What if ....?


A year has gone by since the world started suffering from and dealing with the COVID-19 pandemic. Despite all efforts, despite lockdowns and frantic search for vaccines we now seem to be back to square one.

    The virus is mutating and the mutations are spreading uncontrollably. Mutations can be more contagious and able to sidestep vaccines. In many countries the damage done by aggressive new variants seems to wipe out progress made by vaccination.

    Look at the case of Italy: as of February 20th, because of rising infections, the entire country could be sliding back into orange alert with the consequence of a stricter lockdown.

    Francesco Menichetti, head of infective diseases at a hospital in Pisa, says: The British variant is already present in one third of the cases and it is more aggressive. It is showing up in the provinces of Florence, Pistoia and Pisa. The Brazilian virus is occurring in Siena province, and the South African variant ist showing up in Arezzo.

    He urges nationwide strict tracing of all infections as the only way to prevent a disaster which he calls terremoto, earthquake. He noticed infections are becoming more dangerous, and more young people are badly affected.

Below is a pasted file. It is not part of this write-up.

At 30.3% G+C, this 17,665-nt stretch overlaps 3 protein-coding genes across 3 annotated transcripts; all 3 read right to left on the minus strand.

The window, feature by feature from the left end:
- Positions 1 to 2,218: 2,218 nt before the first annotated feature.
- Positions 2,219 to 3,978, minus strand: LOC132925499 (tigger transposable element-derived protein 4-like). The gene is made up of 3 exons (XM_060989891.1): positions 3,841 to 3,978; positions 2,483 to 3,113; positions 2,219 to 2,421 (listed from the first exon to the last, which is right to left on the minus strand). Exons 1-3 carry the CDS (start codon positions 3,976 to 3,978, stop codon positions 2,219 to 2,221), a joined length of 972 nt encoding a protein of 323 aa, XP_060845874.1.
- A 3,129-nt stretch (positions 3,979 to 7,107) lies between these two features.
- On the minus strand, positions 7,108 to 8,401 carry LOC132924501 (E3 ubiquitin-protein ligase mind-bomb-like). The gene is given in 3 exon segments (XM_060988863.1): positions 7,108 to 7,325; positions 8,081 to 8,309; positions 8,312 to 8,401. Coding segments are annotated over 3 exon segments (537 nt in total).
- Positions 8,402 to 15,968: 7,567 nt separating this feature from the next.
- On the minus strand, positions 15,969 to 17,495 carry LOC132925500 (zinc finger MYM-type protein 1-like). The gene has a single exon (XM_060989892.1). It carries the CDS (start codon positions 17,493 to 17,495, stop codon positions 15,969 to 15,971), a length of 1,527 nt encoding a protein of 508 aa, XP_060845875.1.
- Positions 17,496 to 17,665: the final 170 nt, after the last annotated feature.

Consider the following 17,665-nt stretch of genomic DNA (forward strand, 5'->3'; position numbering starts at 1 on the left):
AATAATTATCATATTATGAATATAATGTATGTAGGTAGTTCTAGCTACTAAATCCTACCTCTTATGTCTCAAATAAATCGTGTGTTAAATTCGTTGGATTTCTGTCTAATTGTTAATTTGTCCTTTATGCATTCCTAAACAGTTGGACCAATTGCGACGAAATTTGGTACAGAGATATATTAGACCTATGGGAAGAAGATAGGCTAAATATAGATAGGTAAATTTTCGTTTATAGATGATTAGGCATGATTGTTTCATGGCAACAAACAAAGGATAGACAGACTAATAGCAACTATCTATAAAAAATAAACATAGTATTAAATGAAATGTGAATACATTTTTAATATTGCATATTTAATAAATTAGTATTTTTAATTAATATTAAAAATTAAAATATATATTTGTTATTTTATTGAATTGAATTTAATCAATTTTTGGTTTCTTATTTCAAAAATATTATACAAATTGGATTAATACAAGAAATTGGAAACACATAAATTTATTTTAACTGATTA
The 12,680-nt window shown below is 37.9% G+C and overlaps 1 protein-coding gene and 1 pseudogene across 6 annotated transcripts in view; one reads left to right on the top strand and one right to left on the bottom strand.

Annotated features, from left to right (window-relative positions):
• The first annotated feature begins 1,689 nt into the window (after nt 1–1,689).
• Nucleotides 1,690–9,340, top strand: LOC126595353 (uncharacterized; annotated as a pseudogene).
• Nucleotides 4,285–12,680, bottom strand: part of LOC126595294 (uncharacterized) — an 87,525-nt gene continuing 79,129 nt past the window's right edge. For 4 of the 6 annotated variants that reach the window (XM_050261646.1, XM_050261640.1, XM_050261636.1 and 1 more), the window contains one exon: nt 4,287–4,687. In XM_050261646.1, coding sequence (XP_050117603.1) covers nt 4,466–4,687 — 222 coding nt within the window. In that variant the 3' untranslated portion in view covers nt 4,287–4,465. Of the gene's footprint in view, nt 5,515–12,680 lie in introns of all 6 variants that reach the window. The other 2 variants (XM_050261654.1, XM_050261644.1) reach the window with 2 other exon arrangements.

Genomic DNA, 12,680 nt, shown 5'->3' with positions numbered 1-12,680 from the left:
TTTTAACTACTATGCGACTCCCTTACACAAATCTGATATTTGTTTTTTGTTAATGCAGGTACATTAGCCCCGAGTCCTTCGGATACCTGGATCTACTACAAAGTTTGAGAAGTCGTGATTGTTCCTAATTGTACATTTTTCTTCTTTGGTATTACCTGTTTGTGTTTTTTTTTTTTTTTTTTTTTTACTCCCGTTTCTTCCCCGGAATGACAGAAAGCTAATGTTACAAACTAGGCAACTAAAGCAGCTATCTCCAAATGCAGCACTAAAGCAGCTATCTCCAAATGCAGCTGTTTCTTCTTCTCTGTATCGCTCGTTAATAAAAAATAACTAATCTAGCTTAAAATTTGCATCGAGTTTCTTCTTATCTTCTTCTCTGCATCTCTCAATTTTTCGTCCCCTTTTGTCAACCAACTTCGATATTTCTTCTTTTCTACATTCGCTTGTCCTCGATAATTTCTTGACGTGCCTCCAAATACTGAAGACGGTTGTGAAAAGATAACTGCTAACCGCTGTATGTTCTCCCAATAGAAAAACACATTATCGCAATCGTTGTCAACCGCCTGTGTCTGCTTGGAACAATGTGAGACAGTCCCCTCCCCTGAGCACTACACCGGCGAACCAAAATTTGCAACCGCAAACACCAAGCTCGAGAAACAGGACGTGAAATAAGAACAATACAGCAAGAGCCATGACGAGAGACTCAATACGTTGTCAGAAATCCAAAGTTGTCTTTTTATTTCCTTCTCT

Dangerous mutations seem to compete with vaccinations in many countries:


Covid-19 Vaccination Delays Could Bring More Virus Variants, Impede Efforts to End Pandemic. Scientists say high rates of viral spread in a partially immunized population could encourage mutations...


    Dr. Bruce Y. Lee, a professor of health policy at City University of New York who leads the research effort for PHICOR, a public health research group, said that coronaviruses have relatively high mutation rates and that it is likely that new variants of the virus will continue to emerge. “The question will be how different might these variants be,” he said. If a variant of the virus stops responding to the vaccine, “it will then be a matter of determining whether and when new vaccines will need to be produced.

    Developing new vaccines and making them available on a mass scale takes time even under conditions of top urgency, as we have learned over the past twelve months.

    Let us be honest with ourselves:  our prospects for dealing with the pandemic are not encouraging. At present, no one can credibly promise that herd immunity will be attained to end the pandemic. Mutations, shortage of effective vaccines in sufficient quantities, and the resistance of millions of no-vax people are the main obstacles, compounded by excessive cost, shortcomings and technical problems of some vaccines.

    Time has come to fathom the depth of our global crisis. We must face the possibility that for a very long time lockdowns will be the new normal. No more socializing, no more travel, less or no dating. Virtual schooling. No more restaurants, bars, clubs, hotels. Entire sectors of the economy to disappear. No more government subsidies to suffering sectors and their laid-off staff.

    Or, as an alternative, efforts to avoid recurrence of mass hospitalizations and mass burials as experienced in Wuhan and Bergamo in spring 2020.


Heinrich von Loesch

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